The one other signifiying feature is a pair of long-hanging floral drops set within slots to either side of the doors. Hamilton’s use of this form was inspired by the entrance of John James Burnett’s Edward VII galleries at the British Museum (1914) which incorporates a motif of hanging acorns with a bead and reel set in between. He used it extensively at the Chapel of Christ the Redeemer at Culham (2015), but in the new chapel the form takes on an explicitly gendered reading and becomes the dominant theme of the internal decoration.


On entering, we find ourselves in a compact narthex, separated from the nave by a walnut screen which incorporates depictions of episodes from Mary’s life in pierced and gilded bronze. To our left stands a restored eighteenth-century chamber organ and to our right a baptismal font comprising a monolithic block of polished Portland stone into which a Connemara bowl has been inserted. This element’s octagonal form is extended by an elaborately carved and gilded font cover in polished oak which hinges open to reveal a depiction of Christ’s baptism, witnessed by a grouping of saints.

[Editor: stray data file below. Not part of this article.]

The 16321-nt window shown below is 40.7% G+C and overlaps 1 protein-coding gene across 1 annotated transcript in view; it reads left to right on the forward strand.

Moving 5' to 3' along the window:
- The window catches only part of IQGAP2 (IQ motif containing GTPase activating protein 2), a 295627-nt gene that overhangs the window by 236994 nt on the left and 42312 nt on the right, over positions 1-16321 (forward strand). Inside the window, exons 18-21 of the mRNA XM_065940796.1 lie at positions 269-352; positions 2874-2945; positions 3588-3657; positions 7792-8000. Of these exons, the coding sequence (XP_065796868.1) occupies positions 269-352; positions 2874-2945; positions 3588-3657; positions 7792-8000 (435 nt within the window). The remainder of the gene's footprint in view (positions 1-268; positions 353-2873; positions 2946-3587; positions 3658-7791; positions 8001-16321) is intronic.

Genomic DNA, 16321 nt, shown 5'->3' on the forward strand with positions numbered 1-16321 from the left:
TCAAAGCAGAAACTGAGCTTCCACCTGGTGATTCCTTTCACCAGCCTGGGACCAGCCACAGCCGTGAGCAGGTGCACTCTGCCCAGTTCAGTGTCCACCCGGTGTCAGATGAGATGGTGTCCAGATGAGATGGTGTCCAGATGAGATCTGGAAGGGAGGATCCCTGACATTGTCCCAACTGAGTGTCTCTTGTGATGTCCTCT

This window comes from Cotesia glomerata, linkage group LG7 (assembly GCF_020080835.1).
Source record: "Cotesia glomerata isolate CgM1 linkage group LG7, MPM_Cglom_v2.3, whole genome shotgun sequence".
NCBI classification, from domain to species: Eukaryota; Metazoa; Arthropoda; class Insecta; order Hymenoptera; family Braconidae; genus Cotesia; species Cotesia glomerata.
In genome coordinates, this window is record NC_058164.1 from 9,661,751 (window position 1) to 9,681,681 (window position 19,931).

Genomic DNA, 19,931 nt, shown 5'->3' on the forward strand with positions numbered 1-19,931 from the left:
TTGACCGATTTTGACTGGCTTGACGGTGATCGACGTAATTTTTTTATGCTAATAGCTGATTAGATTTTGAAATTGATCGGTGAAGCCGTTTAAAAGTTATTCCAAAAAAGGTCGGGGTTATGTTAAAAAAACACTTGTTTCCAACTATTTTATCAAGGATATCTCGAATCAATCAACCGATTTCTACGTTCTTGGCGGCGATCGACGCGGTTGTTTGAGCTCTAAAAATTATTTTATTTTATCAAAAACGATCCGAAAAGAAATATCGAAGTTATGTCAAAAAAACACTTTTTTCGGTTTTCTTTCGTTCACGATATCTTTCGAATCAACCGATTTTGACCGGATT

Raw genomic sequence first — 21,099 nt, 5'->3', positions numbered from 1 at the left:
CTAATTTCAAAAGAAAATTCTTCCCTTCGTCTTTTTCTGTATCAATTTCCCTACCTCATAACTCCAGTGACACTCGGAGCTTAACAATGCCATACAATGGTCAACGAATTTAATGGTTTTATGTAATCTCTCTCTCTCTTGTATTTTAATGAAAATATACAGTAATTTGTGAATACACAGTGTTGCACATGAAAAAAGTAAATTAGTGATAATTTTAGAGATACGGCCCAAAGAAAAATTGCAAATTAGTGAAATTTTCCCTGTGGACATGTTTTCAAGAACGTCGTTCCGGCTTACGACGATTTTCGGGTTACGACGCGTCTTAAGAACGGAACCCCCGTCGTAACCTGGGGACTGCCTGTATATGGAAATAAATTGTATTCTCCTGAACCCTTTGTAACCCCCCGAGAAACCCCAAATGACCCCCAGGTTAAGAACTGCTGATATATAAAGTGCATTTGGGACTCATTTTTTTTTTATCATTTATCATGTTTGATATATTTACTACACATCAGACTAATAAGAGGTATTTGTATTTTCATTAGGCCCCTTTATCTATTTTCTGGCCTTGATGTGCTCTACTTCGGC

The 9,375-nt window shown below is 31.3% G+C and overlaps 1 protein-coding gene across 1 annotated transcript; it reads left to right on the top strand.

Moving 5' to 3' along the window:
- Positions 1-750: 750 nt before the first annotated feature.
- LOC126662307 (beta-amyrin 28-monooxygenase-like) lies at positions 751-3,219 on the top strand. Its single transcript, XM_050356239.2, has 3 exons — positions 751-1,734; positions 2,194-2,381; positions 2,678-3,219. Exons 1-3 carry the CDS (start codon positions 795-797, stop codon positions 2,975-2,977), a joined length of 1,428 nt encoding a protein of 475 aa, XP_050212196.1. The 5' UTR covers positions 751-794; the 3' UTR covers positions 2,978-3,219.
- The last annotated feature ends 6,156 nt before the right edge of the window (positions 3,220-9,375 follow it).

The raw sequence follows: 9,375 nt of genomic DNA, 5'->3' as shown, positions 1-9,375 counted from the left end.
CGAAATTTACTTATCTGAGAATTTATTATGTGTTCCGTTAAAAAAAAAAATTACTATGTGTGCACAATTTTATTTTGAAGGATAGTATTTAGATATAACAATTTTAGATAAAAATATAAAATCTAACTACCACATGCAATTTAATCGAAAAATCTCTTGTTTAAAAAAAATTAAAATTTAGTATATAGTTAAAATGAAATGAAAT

The provision of stained glass windows was at the request of the client and their presence immediately imbues the interior with a very different atmosphere from that which we encounter at Culham. This is a product not only of increased illumination but also of the greater height that Hamilton felt the windows demanded. Presenting depictions of female saints, these are framed much like the niches housing the apostles at Culham, between columns of black Kilkenny marble. However, the order here is the more vertical Corinthian, expressed with capitals in white Carrara marble which incorporate floral drops on their corners, rather in the manner of the bells of Lutyens’ Delhi order. The columns’ overall scale is also greater than at Culham, and together these factors contribute to an increase in height of some sixty centimetres.